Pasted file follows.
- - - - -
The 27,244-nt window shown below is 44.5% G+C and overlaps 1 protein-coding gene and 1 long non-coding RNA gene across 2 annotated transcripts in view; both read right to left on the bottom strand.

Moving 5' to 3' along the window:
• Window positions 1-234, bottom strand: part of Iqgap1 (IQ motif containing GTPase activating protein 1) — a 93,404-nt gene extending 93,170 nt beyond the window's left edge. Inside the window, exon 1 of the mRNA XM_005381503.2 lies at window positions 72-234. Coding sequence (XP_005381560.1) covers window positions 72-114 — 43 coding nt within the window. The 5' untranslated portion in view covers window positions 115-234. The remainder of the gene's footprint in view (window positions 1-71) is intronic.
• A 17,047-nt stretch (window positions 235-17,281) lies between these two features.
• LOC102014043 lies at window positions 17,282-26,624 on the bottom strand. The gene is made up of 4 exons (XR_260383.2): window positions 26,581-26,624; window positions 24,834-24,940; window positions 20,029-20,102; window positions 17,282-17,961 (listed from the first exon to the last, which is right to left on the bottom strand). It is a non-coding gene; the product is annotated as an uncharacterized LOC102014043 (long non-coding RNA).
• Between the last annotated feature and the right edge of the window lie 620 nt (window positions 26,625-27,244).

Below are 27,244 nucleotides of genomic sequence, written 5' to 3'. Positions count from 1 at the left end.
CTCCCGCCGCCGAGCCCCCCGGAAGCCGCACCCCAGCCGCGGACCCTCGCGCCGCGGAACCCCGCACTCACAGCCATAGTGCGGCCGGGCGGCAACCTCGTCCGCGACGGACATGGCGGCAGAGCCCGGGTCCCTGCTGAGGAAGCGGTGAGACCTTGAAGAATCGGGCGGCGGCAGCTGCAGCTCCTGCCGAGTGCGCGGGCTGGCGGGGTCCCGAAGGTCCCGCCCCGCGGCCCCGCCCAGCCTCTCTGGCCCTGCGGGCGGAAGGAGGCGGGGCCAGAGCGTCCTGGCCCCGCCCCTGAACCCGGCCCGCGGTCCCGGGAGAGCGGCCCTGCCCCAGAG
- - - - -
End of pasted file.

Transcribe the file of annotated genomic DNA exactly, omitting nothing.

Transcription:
The 27,244-nt window shown below is 44.5% G+C and overlaps 1 protein-coding gene and 1 long non-coding RNA gene across 2 annotated transcripts in view; both read right to left on the bottom strand.

Moving 5' to 3' along the window:
• Window positions 1-234, bottom strand: part of Iqgap1 (IQ motif containing GTPase activating protein 1) — a 93,404-nt gene extending 93,170 nt beyond the window's left edge. Inside the window, exon 1 of the mRNA XM_005381503.2 lies at window positions 72-234. Coding sequence (XP_005381560.1) covers window positions 72-114 — 43 coding nt within the window. The 5' untranslated portion in view covers window positions 115-234. The remainder of the gene's footprint in view (window positions 1-71) is intronic.
• A 17,047-nt stretch (window positions 235-17,281) lies between these two features.
• LOC102014043 lies at window positions 17,282-26,624 on the bottom strand. The gene is made up of 4 exons (XR_260383.2): window positions 26,581-26,624; window positions 24,834-24,940; window positions 20,029-20,102; window positions 17,282-17,961 (listed from the first exon to the last, which is right to left on the bottom strand). It is a non-coding gene; the product is annotated as an uncharacterized LOC102014043 (long non-coding RNA).
• Between the last annotated feature and the right edge of the window lie 620 nt (window positions 26,625-27,244).

Below are 27,244 nucleotides of genomic sequence, written 5' to 3'. Positions count from 1 at the left end.
CTCCCGCCGCCGAGCCCCCCGGAAGCCGCACCCCAGCCGCGGACCCTCGCGCCGCGGAACCCCGCACTCACAGCCATAGTGCGGCCGGGCGGCAACCTCGTCCGCGACGGACATGGCGGCAGAGCCCGGGTCCCTGCTGAGGAAGCGGTGAGACCTTGAAGAATCGGGCGGCGGCAGCTGCAGCTCCTGCCGAGTGCGCGGGCTGGCGGGGTCCCGAAGGTCCCGCCCCGCGGCCCCGCCCAGCCTCTCTGGCCCTGCGGGCGGAAGGAGGCGGGGCCAGAGCGTCCTGGCCCCGCCCCTGAACCCGGCCCGCGGTCCCGGGAGAGCGGCCCTGCCCCAGAG